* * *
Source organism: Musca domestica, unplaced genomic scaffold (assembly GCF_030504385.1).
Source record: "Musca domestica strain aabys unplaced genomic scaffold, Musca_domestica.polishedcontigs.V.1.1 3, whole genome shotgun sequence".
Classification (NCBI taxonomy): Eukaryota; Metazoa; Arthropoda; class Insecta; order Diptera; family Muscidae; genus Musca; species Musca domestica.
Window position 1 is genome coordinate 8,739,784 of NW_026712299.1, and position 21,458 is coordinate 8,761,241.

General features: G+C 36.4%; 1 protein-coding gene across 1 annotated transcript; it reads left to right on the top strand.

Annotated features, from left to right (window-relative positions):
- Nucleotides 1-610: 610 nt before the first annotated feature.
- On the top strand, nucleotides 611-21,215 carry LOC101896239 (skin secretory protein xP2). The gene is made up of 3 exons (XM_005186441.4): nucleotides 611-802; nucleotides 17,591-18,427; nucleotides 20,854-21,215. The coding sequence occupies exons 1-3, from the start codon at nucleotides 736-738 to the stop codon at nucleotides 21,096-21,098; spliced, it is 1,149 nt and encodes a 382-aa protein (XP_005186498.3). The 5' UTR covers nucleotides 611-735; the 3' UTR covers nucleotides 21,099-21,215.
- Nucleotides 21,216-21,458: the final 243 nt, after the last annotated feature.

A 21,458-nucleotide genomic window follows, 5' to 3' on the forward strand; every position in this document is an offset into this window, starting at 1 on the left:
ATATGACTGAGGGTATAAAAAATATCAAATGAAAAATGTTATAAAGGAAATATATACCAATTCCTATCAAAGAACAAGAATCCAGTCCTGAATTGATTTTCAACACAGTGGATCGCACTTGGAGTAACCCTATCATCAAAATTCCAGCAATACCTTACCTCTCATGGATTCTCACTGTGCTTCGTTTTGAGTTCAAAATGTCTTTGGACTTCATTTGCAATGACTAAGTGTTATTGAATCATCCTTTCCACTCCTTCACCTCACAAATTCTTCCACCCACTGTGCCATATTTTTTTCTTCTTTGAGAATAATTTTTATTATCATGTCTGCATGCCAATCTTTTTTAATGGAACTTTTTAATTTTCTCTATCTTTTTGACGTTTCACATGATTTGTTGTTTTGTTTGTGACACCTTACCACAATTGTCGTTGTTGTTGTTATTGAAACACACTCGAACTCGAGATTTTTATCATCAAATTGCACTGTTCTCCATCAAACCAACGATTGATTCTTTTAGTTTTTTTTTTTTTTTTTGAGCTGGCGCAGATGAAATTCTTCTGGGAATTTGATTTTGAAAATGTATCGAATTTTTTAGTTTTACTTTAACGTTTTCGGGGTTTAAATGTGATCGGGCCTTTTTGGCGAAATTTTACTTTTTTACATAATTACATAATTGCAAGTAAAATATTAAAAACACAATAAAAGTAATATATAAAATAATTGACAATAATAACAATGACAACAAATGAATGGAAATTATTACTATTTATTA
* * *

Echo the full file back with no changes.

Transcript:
Source organism: Musca domestica, unplaced genomic scaffold (assembly GCF_030504385.1).
Source record: "Musca domestica strain aabys unplaced genomic scaffold, Musca_domestica.polishedcontigs.V.1.1 3, whole genome shotgun sequence".
Classification (NCBI taxonomy): Eukaryota; Metazoa; Arthropoda; class Insecta; order Diptera; family Muscidae; genus Musca; species Musca domestica.
Window position 1 is genome coordinate 8,739,784 of NW_026712299.1, and position 21,458 is coordinate 8,761,241.

General features: G+C 36.4%; 1 protein-coding gene across 1 annotated transcript; it reads left to right on the top strand.

Annotated features, from left to right (window-relative positions):
- Nucleotides 1-610: 610 nt before the first annotated feature.
- On the top strand, nucleotides 611-21,215 carry LOC101896239 (skin secretory protein xP2). The gene is made up of 3 exons (XM_005186441.4): nucleotides 611-802; nucleotides 17,591-18,427; nucleotides 20,854-21,215. The coding sequence occupies exons 1-3, from the start codon at nucleotides 736-738 to the stop codon at nucleotides 21,096-21,098; spliced, it is 1,149 nt and encodes a 382-aa protein (XP_005186498.3). The 5' UTR covers nucleotides 611-735; the 3' UTR covers nucleotides 21,099-21,215.
- Nucleotides 21,216-21,458: the final 243 nt, after the last annotated feature.

A 21,458-nucleotide genomic window follows, 5' to 3' on the forward strand; every position in this document is an offset into this window, starting at 1 on the left:
ATATGACTGAGGGTATAAAAAATATCAAATGAAAAATGTTATAAAGGAAATATATACCAATTCCTATCAAAGAACAAGAATCCAGTCCTGAATTGATTTTCAACACAGTGGATCGCACTTGGAGTAACCCTATCATCAAAATTCCAGCAATACCTTACCTCTCATGGATTCTCACTGTGCTTCGTTTTGAGTTCAAAATGTCTTTGGACTTCATTTGCAATGACTAAGTGTTATTGAATCATCCTTTCCACTCCTTCACCTCACAAATTCTTCCACCCACTGTGCCATATTTTTTTCTTCTTTGAGAATAATTTTTATTATCATGTCTGCATGCCAATCTTTTTTAATGGAACTTTTTAATTTTCTCTATCTTTTTGACGTTTCACATGATTTGTTGTTTTGTTTGTGACACCTTACCACAATTGTCGTTGTTGTTGTTATTGAAACACACTCGAACTCGAGATTTTTATCATCAAATTGCACTGTTCTCCATCAAACCAACGATTGATTCTTTTAGTTTTTTTTTTTTTTTTTGAGCTGGCGCAGATGAAATTCTTCTGGGAATTTGATTTTGAAAATGTATCGAATTTTTTAGTTTTACTTTAACGTTTTCGGGGTTTAAATGTGATCGGGCCTTTTTGGCGAAATTTTACTTTTTTACATAATTACATAATTGCAAGTAAAATATTAAAAACACAATAAAAGTAATATATAAAATAATTGACAATAATAACAATGACAACAAATGAATGGAAATTATTACTATTTATTA